AN OPEN LETTER to ghost researchers from Stacey Jones, founder of Central New York Ghost Hunters:
I have been doing some reading on the paranormal, specifically the belief in the paranormal. The three books I am reading are college text books, called How to Think About Weird Things, Paranormal Beliefs: A Sociological Introduction and Hauntings and Poltergeists: Multidisciplinary Perspectives.
1. How to Think About Weird Things is interesting and, as I am reading into chapter 4, doesn't seem to dismiss the paranormal... yet.
2. Paranormal Beliefs: A Sociological Introduction is making me angry. I read the first page and wanted to find the author and make him lap the water from my loo. I have a B.A. Degree in Sociology, and minors in Education, History, Social Justice and Physics. I'm not by any means Mensa material, but not so dumb I can't reason or keep an open mind – after all, a lot of scientific discoveries throughout the ages had no explanation for centuries. With perseverance, many dug and dug and evolved their theories into the most profound scientific discoveries.
I am reading all three of these books at the same time. Hauntings and Poltergeists: Multidisciplinary Perspectives is a tough read and I take that a little at a time. What I found with the first and second books is that the authors take all paranormal phenomena and throw them into one pot. Then they try to dismiss most points collectively because they represent only beliefs, and all beliefs are not true (according to these authors).
I disagree with this narrow-minded thinking. I truly believe that there are some paranormal phenomena that can be proved. The most promising would be electronic voice phenomena (EVP).
So, fellow investigators, what do you think? Do you think that we as investigators should follow a protocol when gathering EVP evidence (any evidence for that matter) and, if so, what should this protocol contain?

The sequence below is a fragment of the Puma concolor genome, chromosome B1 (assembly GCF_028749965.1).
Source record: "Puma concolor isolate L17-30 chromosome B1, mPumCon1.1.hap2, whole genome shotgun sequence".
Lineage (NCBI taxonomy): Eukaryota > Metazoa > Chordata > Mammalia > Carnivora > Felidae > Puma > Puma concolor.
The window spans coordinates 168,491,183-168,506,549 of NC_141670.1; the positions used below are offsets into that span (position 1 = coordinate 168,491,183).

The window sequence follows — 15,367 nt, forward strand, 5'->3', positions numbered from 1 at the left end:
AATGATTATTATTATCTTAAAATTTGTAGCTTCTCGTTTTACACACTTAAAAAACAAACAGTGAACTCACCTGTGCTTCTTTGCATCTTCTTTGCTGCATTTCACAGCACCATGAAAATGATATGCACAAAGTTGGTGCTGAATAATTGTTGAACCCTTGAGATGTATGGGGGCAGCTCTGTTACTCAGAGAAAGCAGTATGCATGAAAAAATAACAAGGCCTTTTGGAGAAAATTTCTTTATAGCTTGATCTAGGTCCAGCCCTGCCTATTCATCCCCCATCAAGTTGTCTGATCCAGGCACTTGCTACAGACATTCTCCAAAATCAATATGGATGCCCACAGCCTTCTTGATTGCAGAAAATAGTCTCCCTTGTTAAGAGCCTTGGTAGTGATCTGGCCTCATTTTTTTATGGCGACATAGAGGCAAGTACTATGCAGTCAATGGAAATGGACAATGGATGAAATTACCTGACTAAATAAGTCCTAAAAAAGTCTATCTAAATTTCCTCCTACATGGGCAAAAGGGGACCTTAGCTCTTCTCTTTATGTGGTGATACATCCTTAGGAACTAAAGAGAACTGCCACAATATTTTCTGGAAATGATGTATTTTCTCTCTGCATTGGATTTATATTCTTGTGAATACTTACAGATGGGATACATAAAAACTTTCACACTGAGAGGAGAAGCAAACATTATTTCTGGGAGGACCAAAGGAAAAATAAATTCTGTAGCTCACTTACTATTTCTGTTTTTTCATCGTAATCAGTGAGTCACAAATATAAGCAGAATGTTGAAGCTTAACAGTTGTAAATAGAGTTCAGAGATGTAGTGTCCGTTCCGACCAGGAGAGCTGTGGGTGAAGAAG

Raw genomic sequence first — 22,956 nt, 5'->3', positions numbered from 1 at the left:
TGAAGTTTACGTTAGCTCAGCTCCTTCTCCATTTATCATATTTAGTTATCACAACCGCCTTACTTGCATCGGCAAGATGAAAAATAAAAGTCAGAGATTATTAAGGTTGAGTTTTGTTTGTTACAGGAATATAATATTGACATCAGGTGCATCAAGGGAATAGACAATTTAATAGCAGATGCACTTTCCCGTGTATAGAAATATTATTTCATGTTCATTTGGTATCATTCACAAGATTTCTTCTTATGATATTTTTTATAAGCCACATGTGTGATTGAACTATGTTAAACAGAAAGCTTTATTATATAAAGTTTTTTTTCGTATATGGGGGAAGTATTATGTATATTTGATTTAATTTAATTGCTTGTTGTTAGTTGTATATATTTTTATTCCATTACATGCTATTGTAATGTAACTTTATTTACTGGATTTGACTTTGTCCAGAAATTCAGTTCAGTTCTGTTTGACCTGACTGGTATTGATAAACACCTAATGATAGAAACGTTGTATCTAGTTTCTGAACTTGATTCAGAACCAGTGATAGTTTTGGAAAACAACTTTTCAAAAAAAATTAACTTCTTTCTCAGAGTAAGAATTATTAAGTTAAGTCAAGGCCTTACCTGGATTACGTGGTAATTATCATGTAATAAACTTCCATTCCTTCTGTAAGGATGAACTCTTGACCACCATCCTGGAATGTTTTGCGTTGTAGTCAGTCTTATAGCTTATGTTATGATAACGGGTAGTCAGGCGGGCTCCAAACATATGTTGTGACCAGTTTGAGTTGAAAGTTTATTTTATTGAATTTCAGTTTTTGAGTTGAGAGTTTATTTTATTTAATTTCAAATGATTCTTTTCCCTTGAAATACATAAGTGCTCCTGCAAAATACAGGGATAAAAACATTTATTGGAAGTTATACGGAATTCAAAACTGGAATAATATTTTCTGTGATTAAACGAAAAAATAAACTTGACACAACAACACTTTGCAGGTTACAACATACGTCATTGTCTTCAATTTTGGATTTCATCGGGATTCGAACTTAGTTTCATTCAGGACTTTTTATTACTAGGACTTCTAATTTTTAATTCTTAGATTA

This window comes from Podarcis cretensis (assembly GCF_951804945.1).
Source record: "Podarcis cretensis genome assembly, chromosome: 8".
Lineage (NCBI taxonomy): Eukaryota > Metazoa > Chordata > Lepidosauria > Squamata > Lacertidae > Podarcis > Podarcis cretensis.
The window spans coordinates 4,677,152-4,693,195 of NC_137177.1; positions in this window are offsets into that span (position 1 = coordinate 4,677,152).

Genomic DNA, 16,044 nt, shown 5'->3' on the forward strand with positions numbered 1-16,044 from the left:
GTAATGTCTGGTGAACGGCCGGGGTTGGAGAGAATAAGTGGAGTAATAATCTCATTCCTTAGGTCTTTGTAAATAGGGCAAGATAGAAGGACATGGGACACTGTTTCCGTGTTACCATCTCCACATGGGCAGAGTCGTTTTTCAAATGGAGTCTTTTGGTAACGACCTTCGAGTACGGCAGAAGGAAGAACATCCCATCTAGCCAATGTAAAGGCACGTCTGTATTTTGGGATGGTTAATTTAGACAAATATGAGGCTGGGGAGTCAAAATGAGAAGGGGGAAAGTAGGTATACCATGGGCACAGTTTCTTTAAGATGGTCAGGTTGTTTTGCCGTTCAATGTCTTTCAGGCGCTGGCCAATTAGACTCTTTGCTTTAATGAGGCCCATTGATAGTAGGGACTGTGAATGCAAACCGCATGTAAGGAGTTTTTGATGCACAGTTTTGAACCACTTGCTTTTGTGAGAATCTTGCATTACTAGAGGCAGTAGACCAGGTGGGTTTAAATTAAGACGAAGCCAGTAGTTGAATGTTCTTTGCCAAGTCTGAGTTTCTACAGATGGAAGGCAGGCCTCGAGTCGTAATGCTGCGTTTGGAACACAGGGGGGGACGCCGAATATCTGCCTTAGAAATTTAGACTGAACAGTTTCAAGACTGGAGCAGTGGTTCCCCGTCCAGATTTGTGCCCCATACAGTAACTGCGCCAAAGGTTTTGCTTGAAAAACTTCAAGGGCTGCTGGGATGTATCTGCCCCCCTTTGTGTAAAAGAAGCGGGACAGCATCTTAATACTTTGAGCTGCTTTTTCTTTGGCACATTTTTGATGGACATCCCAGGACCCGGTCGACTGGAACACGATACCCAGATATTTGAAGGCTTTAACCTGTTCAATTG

Please let me know by e-mailing me at: email@example.com.
Central New York Ghost Hunters
I am behind Stacey on this call for a deeper study of the paranormal – in particular, EVP.
One of the "problems" that mainstream science has with most aspects of what we call the paranormal is that its evidence cannot be measured or replicated in a methodical way under laboratory conditions. The evidence isn't "hard."
Of course, it may well be that by the very nature of these phenomena they simply cannot be measured or replicated in a methodical way. That's what makes them so fascinating and mysterious. But any scientist worth his or her salt, it seems to me, would not dismiss these phenomena out of hand because they cannot be dissected easily by the scientific method. To do so is not at all scientific.
It's enormously difficult to come up with "hard evidence" for ghost and haunting activity that would satisfy most scientists. Experiences, they say are subjective, and photos are subject to fraud and photographic errors and anomalies.
EVP: HARD EVIDENCE
The one exception might be electronic voice phenomena. With EVP we have hard evidence of disembodied voices inexplicably manifesting on digital and tape recorders. Researchers all over the world are capturing them. Yes, of course, some of them could be fakes and others could be ordinary sounds mistaken for voices, or even the voices of the researchers themselves in forgotten conversations.
Yet there are enough EVP that fall into the category of unexplained that warrant serious investigation – more than what weekend ghost hunters are currently doing.
In order for EVP to even begin to be taken seriously by the scientific community, utmost care must be taken by all researchers when attempting to capture them. This means that as a group we must develop a systematic protocol for capturing EVP.
YOUR PARTICIPATION IS NEEDED
We're open to ideas. Let this be the beginning of an open call and forum to develop a set of strict protocols for recording EVP, to minimize (hopefully eliminate) the chances of mistakes and maximize the validity of these unknown voices.
We may never know for certain what these voices are or where they come from exactly, but we must first attempt to prove that they are indeed of unknown origin.